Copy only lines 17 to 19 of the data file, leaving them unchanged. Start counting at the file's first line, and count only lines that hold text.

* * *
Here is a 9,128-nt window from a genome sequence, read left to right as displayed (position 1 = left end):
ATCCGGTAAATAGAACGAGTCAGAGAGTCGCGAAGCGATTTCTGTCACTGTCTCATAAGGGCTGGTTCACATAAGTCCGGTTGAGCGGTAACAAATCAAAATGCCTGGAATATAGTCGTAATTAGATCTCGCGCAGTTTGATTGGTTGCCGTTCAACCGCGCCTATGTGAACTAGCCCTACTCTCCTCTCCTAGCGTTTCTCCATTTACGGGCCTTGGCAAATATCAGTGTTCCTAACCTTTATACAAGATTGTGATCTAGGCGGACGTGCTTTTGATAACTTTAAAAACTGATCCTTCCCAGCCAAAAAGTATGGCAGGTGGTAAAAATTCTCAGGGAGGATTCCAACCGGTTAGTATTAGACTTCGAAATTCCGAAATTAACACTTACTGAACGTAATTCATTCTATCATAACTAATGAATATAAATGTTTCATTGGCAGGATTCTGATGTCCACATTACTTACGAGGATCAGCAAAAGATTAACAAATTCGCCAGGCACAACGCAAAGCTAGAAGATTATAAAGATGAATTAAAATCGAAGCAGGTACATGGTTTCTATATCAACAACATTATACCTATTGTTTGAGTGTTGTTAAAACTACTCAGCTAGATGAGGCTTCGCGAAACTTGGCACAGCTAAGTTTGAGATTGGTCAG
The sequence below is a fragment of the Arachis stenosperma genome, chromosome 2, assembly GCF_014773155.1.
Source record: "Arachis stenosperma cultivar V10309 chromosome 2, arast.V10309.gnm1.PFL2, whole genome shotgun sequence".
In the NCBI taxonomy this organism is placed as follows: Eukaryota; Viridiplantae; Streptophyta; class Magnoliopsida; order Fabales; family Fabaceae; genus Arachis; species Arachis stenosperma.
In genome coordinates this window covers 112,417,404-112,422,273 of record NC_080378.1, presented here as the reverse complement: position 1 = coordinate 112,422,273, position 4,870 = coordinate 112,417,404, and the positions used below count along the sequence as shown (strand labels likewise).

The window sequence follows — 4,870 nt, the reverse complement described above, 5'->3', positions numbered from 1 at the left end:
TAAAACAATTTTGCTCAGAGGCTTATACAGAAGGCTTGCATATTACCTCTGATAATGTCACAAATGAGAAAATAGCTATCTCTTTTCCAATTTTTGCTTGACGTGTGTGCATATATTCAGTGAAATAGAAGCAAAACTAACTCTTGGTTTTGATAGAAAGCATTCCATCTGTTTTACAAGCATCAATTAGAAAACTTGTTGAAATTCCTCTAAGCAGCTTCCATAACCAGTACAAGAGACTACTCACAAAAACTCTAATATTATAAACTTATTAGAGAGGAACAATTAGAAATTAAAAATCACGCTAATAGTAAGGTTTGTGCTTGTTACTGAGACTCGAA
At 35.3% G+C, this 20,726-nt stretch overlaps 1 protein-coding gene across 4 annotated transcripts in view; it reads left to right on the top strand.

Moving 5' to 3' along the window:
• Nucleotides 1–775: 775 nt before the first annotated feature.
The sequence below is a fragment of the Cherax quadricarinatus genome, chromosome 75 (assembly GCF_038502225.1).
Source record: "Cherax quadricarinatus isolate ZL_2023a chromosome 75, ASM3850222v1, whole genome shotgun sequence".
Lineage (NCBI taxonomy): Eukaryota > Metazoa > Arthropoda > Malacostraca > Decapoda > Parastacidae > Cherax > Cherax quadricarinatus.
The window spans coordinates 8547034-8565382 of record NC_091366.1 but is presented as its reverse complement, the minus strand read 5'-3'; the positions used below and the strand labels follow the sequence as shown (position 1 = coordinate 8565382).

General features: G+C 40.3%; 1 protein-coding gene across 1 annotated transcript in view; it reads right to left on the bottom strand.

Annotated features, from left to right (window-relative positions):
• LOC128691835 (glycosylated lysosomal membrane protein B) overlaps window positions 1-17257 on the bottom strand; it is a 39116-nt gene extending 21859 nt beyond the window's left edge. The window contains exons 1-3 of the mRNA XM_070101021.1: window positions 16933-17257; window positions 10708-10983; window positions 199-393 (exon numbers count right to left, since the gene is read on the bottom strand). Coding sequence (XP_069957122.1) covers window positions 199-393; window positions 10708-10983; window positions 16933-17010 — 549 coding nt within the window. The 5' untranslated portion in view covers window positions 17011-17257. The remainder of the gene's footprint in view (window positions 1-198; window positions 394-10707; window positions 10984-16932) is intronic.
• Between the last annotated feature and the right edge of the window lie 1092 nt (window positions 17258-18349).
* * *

Annotated features, from left to right (window-relative positions):
• LOC128691835 (glycosylated lysosomal membrane protein B) overlaps window positions 1-17257 on the bottom strand; it is a 39116-nt gene extending 21859 nt beyond the window's left edge. The window contains exons 1-3 of the mRNA XM_070101021.1: window positions 16933-17257; window positions 10708-10983; window positions 199-393 (exon numbers count right to left, since the gene is read on the bottom strand). Coding sequence (XP_069957122.1) covers window positions 199-393; window positions 10708-10983; window positions 16933-17010 — 549 coding nt within the window. The 5' untranslated portion in view covers window positions 17011-17257. The remainder of the gene's footprint in view (window positions 1-198; window positions 394-10707; window positions 10984-16932) is intronic.
• Between the last annotated feature and the right edge of the window lie 1092 nt (window positions 17258-18349).